After losing back-to-back heartbreakers against Oklahoma and Oklahoma State, the Texas Longhorns travel to Waco with hopes to right the ship and pull to 4-4 on the season. However, in spite of their winless record, the Baylor Bears possess the tools to shock any team in the conference.
In their conference opener against then No. 3 Oklahoma, the Bears were down 21-7 deficit before stringing together three unanswered touchdowns to take the lead in the third quarter. A week ago against West Virginia, the Bears again mounted a three-score comeback and were a two-point conversion away from heading to overtime with the Mountaineers.
Through seven games, the Baylor offense has been serviceable, ranking No. 58 in total offense with 415.4 yards and tied for No, 78 in scoring, with 26.9 points per contest. However, a recent shake up in the Bears offense could be the spark they need to turn things around.
Against West Virginia, Baylor head coach Matt Rhule pulled starting quarterback Zach Smith in favor of freshman Charlie Brewer, which turned out to be right call. Following the change, the Bears scored 23 unanswered points to pull within two of the Mountaineers. Baylor was unable to recover the onside and West Virginia kneeled to end the game.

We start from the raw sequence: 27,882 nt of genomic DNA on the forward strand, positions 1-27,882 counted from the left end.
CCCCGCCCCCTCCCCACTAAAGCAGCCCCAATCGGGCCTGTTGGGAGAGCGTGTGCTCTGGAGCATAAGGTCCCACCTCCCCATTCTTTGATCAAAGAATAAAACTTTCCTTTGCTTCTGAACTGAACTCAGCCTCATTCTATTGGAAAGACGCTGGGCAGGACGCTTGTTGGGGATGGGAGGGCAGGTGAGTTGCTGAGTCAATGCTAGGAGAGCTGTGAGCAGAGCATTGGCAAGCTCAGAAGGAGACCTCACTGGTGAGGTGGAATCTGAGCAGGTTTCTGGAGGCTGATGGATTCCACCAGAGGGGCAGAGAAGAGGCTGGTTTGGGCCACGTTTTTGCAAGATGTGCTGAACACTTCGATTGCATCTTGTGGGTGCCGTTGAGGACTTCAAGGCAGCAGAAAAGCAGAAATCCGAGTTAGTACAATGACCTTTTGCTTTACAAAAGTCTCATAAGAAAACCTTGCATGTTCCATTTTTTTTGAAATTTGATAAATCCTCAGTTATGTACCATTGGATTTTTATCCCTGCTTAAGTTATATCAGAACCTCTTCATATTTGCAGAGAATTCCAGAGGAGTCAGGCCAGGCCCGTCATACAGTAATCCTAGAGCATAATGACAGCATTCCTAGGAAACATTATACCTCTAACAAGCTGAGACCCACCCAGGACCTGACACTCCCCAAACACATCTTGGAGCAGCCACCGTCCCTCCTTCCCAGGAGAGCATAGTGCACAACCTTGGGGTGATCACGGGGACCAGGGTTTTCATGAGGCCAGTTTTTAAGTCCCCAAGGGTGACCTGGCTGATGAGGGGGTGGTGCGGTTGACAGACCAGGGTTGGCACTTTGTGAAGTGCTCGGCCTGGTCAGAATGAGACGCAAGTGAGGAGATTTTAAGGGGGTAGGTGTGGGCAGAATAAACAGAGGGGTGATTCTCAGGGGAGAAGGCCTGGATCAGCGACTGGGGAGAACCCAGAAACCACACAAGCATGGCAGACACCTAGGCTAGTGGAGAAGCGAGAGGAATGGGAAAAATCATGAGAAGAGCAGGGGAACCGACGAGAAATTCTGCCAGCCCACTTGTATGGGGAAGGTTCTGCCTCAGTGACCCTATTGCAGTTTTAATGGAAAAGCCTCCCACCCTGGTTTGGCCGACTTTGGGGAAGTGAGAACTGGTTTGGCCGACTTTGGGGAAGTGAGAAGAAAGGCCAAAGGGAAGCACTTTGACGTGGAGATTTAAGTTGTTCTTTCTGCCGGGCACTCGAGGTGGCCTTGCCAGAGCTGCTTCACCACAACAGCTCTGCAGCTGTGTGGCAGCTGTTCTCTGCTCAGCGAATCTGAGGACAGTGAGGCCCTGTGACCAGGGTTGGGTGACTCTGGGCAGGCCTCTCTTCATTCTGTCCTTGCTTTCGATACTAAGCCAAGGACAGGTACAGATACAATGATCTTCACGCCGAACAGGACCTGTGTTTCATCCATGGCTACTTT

Even though the outcome wasn’t in their favor, Brewer looked impressive, finishing the game with 109 yards and two touchdowns on just eight completions.
No matter which quarterback is in the backfield, receiver Denzel Mims is a difference-maker for this offense. The 6-foot-3, 197-pound sophomore has been dominant in the last four contests, hauling in 27 receptions for 471 yards and four touchdowns – including an impressive 71-yard strike that gashed the middle of the Oklahoma secondary.
The offensive youth movement is not contained to the quarterback position. Freshman running back John Lovett leads the team with 403 yards on seven rushes and four touchdowns, making the most of the injury to spring starter JaMycal Hasty.
In spite of their ability to move the ball, the biggest flaw in the Bears’ system is their tendency to give the ball away to opponents. In its seven games this season, Baylor turned the ball over 13 times, nine of which via interception.
The Bears already played two of the top offenses in the nation this season, and their defense could not keep up. Baylor ranks near the bottom of the FBS, coming in at No. 125 of the 128 schools with 514.1 yards surrendered. Against Oklahoma, Oklahoma State, the Bears defense surrendered 1,372 yards and 108 points in those games.
A pair of underclassmen, sophomore middle linebacker Clay Johnston and freshman cornerback Harrison Hand, lead the charge defensively for the Bears.
Johnston may be the team’s most-talented defender, and leads the Bears with 52 total tackles, 34 solo tackles and nine tackles for loss. Hand, a New Jersey native who chose the Bears over hometown Rutgers, is an instant contributor for the defense, with 35 tackles and eight passes broken up.
With a matchup against No. 4 TCU looming on the horizon, Texas cannot afford to look past a Baylor team most are writing off. With five games left on the schedule, the Longhorns have to win against the Bears to keep their bowl hopes alive.